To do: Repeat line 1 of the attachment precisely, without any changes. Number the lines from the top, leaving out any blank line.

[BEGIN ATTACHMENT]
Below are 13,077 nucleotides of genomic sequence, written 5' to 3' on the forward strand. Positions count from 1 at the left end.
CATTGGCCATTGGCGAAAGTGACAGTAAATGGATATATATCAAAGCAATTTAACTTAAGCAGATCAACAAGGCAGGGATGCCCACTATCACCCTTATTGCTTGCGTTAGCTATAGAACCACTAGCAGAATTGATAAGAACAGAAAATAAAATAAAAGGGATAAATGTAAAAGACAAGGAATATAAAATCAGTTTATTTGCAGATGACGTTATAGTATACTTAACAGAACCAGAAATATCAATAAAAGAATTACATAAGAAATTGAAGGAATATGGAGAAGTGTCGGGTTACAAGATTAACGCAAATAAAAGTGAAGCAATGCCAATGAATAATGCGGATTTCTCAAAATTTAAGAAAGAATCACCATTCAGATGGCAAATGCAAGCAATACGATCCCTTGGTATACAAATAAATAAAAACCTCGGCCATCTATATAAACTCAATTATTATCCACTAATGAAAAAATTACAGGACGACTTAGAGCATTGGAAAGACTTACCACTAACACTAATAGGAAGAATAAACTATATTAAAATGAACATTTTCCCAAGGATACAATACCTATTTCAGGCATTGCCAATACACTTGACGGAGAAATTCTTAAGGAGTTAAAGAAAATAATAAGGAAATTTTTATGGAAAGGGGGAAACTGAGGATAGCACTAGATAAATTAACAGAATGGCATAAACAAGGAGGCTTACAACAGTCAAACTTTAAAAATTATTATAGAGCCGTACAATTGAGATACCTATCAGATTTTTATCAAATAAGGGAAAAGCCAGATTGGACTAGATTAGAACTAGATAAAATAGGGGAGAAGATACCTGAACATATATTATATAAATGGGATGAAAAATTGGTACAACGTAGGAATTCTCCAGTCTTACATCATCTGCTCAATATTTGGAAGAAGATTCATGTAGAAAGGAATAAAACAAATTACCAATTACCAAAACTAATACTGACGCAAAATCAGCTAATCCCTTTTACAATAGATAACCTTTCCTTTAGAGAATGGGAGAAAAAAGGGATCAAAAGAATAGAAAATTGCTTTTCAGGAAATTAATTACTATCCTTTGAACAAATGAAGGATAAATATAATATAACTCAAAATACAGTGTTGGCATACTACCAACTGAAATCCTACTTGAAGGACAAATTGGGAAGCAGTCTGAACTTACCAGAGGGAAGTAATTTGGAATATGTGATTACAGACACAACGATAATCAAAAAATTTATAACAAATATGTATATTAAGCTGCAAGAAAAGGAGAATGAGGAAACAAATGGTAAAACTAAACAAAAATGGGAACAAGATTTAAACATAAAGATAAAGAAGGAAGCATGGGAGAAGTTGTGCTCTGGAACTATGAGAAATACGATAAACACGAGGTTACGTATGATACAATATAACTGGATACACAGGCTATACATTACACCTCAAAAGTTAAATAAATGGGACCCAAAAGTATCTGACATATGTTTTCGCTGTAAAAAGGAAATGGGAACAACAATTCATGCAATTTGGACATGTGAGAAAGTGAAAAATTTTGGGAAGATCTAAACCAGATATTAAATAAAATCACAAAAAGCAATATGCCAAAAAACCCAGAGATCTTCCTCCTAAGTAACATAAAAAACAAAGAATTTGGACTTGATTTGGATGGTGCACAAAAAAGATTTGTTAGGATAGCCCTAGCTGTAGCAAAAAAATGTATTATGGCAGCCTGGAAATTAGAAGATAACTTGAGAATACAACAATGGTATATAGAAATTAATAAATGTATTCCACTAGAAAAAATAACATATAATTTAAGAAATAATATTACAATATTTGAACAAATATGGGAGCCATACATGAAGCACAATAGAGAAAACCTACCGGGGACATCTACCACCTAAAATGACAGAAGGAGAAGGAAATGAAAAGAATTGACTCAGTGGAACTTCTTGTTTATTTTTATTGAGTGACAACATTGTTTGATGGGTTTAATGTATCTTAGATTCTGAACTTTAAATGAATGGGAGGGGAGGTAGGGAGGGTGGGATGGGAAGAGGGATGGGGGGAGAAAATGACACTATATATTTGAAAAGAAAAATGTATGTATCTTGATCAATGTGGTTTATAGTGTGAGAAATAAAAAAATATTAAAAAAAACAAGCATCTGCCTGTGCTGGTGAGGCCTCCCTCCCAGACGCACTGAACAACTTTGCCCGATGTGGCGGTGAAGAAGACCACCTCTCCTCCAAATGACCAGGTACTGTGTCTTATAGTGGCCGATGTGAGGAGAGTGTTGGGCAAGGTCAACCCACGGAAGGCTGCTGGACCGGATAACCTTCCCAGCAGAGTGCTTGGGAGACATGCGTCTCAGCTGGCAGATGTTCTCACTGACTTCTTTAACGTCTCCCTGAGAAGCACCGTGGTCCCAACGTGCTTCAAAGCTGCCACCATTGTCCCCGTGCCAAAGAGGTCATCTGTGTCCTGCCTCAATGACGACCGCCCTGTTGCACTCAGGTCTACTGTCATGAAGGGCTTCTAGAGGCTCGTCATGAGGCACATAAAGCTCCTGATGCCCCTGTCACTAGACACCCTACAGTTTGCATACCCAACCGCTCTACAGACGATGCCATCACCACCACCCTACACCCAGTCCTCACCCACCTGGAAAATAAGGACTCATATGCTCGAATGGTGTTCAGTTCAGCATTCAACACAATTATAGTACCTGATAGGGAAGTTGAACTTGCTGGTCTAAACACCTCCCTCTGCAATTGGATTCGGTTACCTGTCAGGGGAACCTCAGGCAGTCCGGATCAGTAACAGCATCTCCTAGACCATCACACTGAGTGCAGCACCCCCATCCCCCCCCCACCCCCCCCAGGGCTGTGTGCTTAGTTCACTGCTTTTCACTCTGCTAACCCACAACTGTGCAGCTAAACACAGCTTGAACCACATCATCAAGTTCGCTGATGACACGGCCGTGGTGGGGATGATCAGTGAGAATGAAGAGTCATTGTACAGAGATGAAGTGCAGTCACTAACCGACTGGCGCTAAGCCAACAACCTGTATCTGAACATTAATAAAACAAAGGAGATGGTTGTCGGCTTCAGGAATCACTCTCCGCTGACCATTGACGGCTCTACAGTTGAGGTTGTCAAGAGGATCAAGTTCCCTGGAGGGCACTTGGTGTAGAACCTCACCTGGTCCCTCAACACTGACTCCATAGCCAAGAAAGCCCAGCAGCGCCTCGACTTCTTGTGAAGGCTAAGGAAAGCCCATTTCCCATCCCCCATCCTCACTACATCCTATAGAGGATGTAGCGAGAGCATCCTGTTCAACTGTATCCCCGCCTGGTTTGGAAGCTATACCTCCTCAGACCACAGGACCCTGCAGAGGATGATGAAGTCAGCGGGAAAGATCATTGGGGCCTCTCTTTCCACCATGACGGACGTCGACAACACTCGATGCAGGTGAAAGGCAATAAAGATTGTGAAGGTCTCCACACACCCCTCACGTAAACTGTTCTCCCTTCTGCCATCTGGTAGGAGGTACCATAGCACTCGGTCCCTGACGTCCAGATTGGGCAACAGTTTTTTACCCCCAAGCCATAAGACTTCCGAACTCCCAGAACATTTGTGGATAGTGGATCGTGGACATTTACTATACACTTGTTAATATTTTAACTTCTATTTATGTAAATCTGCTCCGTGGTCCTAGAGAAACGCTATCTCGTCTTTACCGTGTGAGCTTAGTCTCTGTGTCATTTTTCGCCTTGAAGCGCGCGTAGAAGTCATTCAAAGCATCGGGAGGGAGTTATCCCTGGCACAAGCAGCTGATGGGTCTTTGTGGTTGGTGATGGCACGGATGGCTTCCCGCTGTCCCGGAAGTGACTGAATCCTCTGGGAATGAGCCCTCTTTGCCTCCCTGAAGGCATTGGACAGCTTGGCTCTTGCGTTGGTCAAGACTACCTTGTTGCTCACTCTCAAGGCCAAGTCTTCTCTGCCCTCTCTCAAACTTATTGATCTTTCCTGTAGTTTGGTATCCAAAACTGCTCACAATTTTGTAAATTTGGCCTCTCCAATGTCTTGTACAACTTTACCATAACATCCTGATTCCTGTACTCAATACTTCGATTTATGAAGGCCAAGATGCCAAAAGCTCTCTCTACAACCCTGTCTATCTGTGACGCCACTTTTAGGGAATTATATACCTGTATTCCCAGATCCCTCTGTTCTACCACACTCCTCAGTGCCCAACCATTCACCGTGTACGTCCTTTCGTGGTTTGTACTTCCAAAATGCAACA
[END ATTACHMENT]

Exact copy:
Below are 13,077 nucleotides of genomic sequence, written 5' to 3' on the forward strand. Positions count from 1 at the left end.